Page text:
There is an interesting story below about airlines that force men to switch seats when they are seated next to an unaccompanied child out of fear that they could be child molesters. A firefighter recounts how he was forced to move on a Virgin Australia flight because there was a child next to him. Qantas has actually defended the discriminatory policy.
Ironically, some male travelers may silently relish the idea of never having to sit next to a minor on flights, but most would be insulted by the stereotype underlying the policy.
Women are actually statistically more likely to abuse a child overall. Three-fifths (61.8%) of perpetrators in one study were female. However, in fairness, it should be noted that women are more likely to be caregivers and around children. Moreover, this is for any form of abuse as opposed to sexual abuse. Males are higher in that category. However, the study below found that roughly 30 percent of perpetrators of sexual assault of minors were female. In the category ages up to 18, the percentage went to 40 percent. Another study found the rate to be 20 percent. Overall, studies show that child sexual abuse fell more than 60 percent from 1992 to 2010. The New York Times reported last month that from 1990 to 2010, for example, substantiated cases of sexual abuse dropped from 23 per 10,000 children under 18 to 8.6 per 10,000, a 62 percent decrease, with a 3 percent drop from 2009 to 2010.
Studies can vary, of course, but the question is whether this is based on stereotypical or statistical foundations.
In the case of the Daniel McCluskie, 31, the move not only left people staring at him but the attention got worse after the flight attendant thanked a woman who they asked to move to take his seat next to a ten-year-old girl. McCluskie is a senior nurse at the local health district in Wagga Wagga.
A spokesman stated that “Qantas’s policy is consistent with other airlines around the world and is designed to minimise risk. The policy reflects parents’ concerns and the need to maximise the child’s safety and well-being.” That is news to me since I just flew back to Washington from Salt Lake City with an unaccompanied 12 year old girl. We talked about her sports and the sports of my four kids for the entire flight. If anything, I would insist that she was a bad influence on me. We ended up making fun of the fact that the pilot seemed unable to say double digits numbers and would instead say “one four” for “fourteen.” It was a wonderfully juvenile flight.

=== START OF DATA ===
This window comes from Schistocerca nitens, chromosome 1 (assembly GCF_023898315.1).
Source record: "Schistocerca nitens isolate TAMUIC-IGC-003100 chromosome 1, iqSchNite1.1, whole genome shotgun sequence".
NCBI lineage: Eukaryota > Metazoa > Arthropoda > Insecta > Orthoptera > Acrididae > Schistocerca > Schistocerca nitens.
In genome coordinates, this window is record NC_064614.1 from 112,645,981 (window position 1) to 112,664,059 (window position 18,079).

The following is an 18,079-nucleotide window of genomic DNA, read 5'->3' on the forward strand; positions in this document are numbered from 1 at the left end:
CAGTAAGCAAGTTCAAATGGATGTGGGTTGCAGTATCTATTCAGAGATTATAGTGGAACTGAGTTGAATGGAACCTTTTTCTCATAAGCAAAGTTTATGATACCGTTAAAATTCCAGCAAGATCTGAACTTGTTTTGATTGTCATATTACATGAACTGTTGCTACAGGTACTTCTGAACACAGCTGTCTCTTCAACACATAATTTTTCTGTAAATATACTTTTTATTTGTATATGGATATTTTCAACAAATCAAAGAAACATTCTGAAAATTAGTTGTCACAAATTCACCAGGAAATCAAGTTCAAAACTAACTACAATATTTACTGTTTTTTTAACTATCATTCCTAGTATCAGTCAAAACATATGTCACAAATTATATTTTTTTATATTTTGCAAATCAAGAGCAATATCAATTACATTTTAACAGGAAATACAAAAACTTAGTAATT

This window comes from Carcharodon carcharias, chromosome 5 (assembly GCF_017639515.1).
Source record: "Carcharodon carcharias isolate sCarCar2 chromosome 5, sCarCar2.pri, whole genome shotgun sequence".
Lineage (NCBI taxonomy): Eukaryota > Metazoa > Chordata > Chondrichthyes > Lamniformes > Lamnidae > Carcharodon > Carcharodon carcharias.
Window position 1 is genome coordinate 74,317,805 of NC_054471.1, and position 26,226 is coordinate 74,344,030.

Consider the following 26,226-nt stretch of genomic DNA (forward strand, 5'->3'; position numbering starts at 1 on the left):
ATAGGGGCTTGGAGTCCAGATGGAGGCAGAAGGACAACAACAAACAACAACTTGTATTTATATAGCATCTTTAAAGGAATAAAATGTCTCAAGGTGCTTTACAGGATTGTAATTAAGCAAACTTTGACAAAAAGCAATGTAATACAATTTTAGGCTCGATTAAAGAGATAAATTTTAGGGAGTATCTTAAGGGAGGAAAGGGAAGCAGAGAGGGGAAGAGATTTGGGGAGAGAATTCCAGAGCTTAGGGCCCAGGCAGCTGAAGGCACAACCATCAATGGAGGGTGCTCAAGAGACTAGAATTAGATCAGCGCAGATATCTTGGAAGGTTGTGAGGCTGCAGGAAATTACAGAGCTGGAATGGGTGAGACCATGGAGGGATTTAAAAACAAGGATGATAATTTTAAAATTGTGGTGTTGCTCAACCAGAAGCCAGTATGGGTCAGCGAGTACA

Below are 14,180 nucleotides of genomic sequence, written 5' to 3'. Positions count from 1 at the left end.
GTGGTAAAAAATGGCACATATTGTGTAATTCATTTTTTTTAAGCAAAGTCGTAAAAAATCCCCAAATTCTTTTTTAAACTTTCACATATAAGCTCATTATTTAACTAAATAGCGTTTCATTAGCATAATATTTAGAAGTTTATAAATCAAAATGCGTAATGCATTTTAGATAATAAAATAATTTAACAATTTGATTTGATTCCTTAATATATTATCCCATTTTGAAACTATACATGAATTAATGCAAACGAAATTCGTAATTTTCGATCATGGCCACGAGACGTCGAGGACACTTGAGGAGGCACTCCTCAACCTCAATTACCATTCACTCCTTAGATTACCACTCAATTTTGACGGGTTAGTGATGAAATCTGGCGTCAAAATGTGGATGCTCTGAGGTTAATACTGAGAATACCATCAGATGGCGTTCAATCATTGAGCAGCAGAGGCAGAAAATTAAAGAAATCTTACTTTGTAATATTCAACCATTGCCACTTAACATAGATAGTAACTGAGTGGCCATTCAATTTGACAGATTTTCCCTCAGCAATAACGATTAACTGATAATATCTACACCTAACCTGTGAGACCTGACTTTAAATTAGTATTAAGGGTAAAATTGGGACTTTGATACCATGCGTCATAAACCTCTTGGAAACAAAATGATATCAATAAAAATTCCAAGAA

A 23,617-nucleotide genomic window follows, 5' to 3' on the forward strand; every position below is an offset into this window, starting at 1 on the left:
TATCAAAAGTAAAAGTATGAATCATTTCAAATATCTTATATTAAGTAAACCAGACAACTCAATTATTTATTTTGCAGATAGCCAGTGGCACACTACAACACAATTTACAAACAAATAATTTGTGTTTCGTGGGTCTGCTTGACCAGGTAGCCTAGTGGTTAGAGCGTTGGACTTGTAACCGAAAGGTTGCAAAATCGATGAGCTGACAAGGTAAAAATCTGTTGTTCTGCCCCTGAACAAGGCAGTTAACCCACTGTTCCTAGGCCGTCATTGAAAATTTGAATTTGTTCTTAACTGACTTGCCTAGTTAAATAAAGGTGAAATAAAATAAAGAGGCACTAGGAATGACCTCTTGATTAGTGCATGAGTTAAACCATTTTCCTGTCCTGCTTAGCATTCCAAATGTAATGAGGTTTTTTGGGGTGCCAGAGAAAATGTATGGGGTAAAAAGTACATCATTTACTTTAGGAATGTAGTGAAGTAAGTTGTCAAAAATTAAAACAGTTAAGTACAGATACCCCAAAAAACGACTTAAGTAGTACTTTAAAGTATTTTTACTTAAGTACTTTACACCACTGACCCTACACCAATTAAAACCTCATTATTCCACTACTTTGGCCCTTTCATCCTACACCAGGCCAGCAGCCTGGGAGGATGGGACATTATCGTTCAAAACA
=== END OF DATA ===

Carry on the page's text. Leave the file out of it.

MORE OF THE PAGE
Qantas says that there is usually no problems because it intentionally reallocates seats to avoid males sitting next to unaccompanied children before take off.
British Airways was sued in 2010 for this ridiculous policy and agreed to change it pursuant to the Sex Discrimination Act. However, the airline now seats unaccompanied children in their own area.
Frankly, these policies appear more about hysteria than fact. There is always a danger of crime and I must admit to be an overly protective parent with my kids particularly at malls and similar locations. However, to assume males are a such a clear and present danger to children is insulting and unsupported in my view.
What is really interesting is that I told my wife about this policy this morning expecting that she would share my view that the policy is an outrageous act of discrimination and insulting to men. Despite her consistent liberal views, Leslie was actually ambivalent and felt it was better to err on the side of caution by moving the child or the male. Leslie is uncomfortable with a 100 percent rule but still is ambivalent about the general policy.
My mother-in-law Suzanne was a flight attendant for 20 years and never saw a case of molestation against a minor. On United, they never enforced such a rule. Suzanne does not agree with the Qantas policy.
What do you think?
Here is the study referenced above: Forge Study